[This piece was written by Frank Dimase, MD, Chief of Emergency Medicine at St. Peter’s Hospital.]
As we approach the July 4th holiday, you can’t help but notice the displays while out shopping. Everywhere you turn, it seems like you see sparklers, fountains, party-poppers and numerous other ground-based or hand-held “sparkling devices” for sale.
These devices differ from the kind of fireworks that rise into the air, fire inserts or explode, which remain illegal to possess and use in New York State. However, just because these “sparkling devices” don’t explode does not mean they are not potentially dangerous for adults and children.
Nationally, sparklers accounted for the number one cause of fireworks injuries that required trips to the emergency room in 2015. The most injured body parts are hands, fingers, face and eyes, and common injuries can include serious burns, lacerations, contusions and foreign matter in the eye.
As innocuous as they seem, sparklers burn at temperatures of about 2,000 degrees Fahrenheit – hot enough to melt metal, which is exactly where all those pretty colors and sparks come from. Those sparks can catch onto clothing, hair and even spark a fire in your home.
So before you launch into your holiday festivities, consider these safety reminders to protect you and your family:
- Don’t allow children to handle fireworks/sparklers
- Keep a bucket of water or a running water hose nearby
- Don’t carry fireworks in your pocket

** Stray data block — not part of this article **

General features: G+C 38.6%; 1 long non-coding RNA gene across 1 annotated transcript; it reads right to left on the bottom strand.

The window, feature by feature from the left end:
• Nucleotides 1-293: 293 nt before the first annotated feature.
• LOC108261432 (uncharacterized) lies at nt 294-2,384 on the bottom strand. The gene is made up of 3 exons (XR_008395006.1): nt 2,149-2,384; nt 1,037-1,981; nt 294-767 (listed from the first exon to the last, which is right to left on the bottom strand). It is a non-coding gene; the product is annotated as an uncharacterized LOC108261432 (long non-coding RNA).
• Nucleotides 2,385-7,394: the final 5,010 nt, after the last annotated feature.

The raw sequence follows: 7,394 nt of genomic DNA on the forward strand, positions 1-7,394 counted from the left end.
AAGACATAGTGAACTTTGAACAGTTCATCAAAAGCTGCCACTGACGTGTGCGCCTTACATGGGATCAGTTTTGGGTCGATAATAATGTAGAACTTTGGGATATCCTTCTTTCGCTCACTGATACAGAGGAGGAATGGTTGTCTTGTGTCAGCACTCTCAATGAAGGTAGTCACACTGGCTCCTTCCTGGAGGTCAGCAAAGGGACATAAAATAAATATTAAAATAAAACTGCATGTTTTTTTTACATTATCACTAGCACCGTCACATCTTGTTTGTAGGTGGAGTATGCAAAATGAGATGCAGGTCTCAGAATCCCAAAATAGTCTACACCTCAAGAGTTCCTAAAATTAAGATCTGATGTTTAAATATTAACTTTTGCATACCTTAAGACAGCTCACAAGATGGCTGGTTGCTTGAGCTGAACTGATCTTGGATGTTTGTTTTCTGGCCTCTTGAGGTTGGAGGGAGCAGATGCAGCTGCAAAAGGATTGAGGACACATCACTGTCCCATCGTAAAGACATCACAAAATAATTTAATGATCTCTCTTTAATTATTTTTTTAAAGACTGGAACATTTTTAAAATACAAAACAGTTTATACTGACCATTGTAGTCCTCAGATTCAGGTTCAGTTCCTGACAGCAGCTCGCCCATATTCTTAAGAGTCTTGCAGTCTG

- Don’t light more than one firework/sparkler at a time
- Don’t try to relight or pick up fireworks that haven’t ignited fully
- Don’t consume alcohol or other substances if using fireworks
- Use only outdoors on flat, hard surfaces like concrete in clear areas and away from houses, buildings, cars, and dry grass
- Carry a cell phone in case of fire or if emergency services are needed
Please exercise caution this July 4th if you decide to use sparklers. Have a safe and happy holiday!
The Emergency Department (ED) at St. Peter’s Hospital is staffed with a team of specially trained professionals who respond to a wide range of illnesses and injuries – 24 hours a day, seven days a week – for patients of all ages. The ED includes a full staff of board-eligible/certified emergency physicians, physician’s assistants, nurse practitioners, nurses, respiratory therapists, social workers, patient-care technicians, patient information associates, and chaplains who work together as a team to provide a patient-focused approach to emergency care.